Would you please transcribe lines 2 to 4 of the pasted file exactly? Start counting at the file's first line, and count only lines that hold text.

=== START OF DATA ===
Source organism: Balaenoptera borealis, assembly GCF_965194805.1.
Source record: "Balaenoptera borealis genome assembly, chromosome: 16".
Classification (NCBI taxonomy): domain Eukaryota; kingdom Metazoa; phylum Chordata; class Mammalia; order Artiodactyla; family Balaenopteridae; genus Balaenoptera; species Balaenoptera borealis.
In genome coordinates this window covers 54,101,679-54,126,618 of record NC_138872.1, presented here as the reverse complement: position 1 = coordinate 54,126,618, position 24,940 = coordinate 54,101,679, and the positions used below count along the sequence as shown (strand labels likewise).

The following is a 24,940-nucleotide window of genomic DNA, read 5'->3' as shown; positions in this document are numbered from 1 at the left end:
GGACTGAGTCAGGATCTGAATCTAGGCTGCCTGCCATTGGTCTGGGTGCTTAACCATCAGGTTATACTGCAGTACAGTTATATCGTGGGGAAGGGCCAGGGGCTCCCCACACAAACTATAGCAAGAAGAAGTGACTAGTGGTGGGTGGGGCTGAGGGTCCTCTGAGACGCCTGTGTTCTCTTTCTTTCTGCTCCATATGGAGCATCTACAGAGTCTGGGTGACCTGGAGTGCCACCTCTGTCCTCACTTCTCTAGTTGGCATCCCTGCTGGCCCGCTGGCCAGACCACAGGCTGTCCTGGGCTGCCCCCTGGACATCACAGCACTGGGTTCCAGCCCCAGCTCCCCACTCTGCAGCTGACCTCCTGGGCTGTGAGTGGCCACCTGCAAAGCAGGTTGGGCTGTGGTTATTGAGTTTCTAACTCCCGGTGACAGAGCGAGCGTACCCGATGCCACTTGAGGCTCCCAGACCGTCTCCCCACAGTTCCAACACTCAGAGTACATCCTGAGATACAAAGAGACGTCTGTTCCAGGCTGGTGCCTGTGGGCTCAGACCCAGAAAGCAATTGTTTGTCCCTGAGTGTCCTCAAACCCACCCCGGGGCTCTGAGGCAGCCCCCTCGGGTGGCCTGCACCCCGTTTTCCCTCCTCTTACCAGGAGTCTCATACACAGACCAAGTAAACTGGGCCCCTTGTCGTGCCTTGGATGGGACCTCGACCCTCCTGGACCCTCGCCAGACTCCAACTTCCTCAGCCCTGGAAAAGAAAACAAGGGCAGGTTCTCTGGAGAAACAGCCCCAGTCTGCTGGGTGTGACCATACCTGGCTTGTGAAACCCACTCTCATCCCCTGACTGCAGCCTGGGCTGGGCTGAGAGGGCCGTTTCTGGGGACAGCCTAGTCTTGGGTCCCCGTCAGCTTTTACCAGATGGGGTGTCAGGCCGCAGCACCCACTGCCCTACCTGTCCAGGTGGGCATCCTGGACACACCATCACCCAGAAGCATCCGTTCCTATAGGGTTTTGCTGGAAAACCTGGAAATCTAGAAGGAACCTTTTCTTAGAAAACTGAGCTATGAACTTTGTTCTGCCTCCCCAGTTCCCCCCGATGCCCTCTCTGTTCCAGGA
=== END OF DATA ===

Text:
Source record: "Balaenoptera borealis genome assembly, chromosome: 16".
Classification (NCBI taxonomy): domain Eukaryota; kingdom Metazoa; phylum Chordata; class Mammalia; order Artiodactyla; family Balaenopteridae; genus Balaenoptera; species Balaenoptera borealis.
In genome coordinates this window covers 54,101,679-54,126,618 of record NC_138872.1, presented here as the reverse complement: position 1 = coordinate 54,126,618, position 24,940 = coordinate 54,101,679, and the positions used below count along the sequence as shown (strand labels likewise).